BB: Yeah, absolutely: mental and physical toughness. As you know, this is a game of attrition. It’s a game of just staying power. There’s great competition every week. You’ve seen all the players throughout the league that have gone down, that aren’t playing, that are on Injured Reserve and so forth. Every team is dealing with it. You have to have depth, you have to have guys to step up and replace guys. You have to have your key players out there play well at critical times in the game and obviously in critical games and at critical points in the season. It’s a combination of all those things.
Q: If we were in the old overtime rules, is taking the wind even a consideration? Would you have made the same decision?
BB: I don’t know. I’d have to think about that one. I know I’ve mentioned this before, but I go back to the 1986 NFC Championship Game, where Coach [Bill] Parcells against the Redskins took the wind to start the game and we went ahead 17-0 and that was the final score of the game. I really think that that decision was a big decision in that game and a big decision ultimately in that team’s championship. I learned a lot from that. I’m not saying that that’s always the right decision. Clearly each situation is different but there’s a place for it. I think there’s a time when it’s right. I just thought that last night was the right time for us. But that decision by Bill in that game, it just was a good lesson for me that it’s such a huge factor in the game, if the conditions are what they are. It can be such a big factor in the game that it’s worth making that decision if you feel it’s that significant. He did it in – there are not many games bigger than an NFC Championship game – he did it in that game and I think that was probably the difference in the game.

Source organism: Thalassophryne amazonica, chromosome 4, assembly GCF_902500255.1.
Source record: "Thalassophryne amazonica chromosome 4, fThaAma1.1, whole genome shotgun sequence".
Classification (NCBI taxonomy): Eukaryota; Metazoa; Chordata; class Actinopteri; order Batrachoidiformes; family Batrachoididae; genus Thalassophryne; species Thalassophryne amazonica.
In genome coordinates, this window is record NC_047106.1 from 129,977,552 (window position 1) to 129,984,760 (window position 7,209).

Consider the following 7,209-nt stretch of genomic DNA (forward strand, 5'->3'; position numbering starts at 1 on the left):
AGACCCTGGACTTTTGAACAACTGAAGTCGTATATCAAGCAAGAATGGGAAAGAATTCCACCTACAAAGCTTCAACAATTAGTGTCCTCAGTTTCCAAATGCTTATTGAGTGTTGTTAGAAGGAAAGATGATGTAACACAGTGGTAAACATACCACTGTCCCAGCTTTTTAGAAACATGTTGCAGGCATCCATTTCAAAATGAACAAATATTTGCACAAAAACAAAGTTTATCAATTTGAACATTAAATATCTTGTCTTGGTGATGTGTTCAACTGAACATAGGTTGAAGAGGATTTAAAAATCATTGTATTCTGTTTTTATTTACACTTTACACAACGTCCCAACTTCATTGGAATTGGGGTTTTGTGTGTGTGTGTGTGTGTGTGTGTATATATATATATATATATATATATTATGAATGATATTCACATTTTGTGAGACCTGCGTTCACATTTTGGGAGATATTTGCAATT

Q: Are we reaching a breaking point with Stevan Ridley with the concern having the team’s fate in his hands is trumped by the inability to hang onto the ball?
BB: Ball security is the paramount issue for your football team every week, our football team every week. We fumbled the ball, whatever it was, six times last night. We can’t go on like that. We just can’t. There were multiple situations and multiple things involved and it hurt us the week before in Carolina. We’re just not going to be able to overcome turning the ball over, however you turn it over. Whether it’s fumbles or interceptions or muffed punts or tipped interceptions, whatever it is, fumbled snaps – we just can’t overcome those, not for very long. You might get it for awhile but in the end, it’s just too big an advantage go give to the other team. We have to take better care of the ball. Obviously they had a hard time taking care of it last night too. There were multiple turnovers throughout the game. Certainly the conditions were part of it but in general we have to do a better job of coaching and playing and securing the ball. That includes everybody, everybody who touches it. It’s not limited to one guy, it’s anybody who touches the ball. That’s the center, the quarterback, the running backs, the receivers, the returners, the holders, the kickers, the snappers – everybody. Everybody that touches the ball, we have to take better care of it.
(Transcript provided by Patriots.com)